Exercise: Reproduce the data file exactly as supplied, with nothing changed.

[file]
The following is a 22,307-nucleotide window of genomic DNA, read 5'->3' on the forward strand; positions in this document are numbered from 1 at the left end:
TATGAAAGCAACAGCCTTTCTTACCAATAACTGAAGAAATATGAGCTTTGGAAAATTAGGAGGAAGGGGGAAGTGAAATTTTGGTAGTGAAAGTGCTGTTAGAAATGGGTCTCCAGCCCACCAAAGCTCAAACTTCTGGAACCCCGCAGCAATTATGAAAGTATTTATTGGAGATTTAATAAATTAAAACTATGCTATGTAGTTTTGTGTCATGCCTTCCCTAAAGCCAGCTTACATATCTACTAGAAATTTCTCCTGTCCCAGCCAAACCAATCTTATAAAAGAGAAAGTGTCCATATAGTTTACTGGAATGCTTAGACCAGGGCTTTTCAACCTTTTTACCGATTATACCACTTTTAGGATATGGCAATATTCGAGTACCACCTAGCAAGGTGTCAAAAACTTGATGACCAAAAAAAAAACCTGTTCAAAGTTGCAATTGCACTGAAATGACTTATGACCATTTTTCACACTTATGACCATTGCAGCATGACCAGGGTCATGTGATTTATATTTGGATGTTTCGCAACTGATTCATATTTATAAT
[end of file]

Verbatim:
The following is a 22,307-nucleotide window of genomic DNA, read 5'->3' on the forward strand; positions in this document are numbered from 1 at the left end:
TATGAAAGCAACAGCCTTTCTTACCAATAACTGAAGAAATATGAGCTTTGGAAAATTAGGAGGAAGGGGGAAGTGAAATTTTGGTAGTGAAAGTGCTGTTAGAAATGGGTCTCCAGCCCACCAAAGCTCAAACTTCTGGAACCCCGCAGCAATTATGAAAGTATTTATTGGAGATTTAATAAATTAAAACTATGCTATGTAGTTTTGTGTCATGCCTTCCCTAAAGCCAGCTTACATATCTACTAGAAATTTCTCCTGTCCCAGCCAAACCAATCTTATAAAAGAGAAAGTGTCCATATAGTTTACTGGAATGCTTAGACCAGGGCTTTTCAACCTTTTTACCGATTATACCACTTTTAGGATATGGCAATATTCGAGTACCACCTAGCAAGGTGTCAAAAACTTGATGACCAAAAAAAAAACCTGTTCAAAGTTGCAATTGCACTGAAATGACTTATGACCATTTTTCACACTTATGACCATTGCAGCATGACCAGGGTCATGTGATTTATATTTGGATGTTTCGCAACTGATTCATATTTATAAT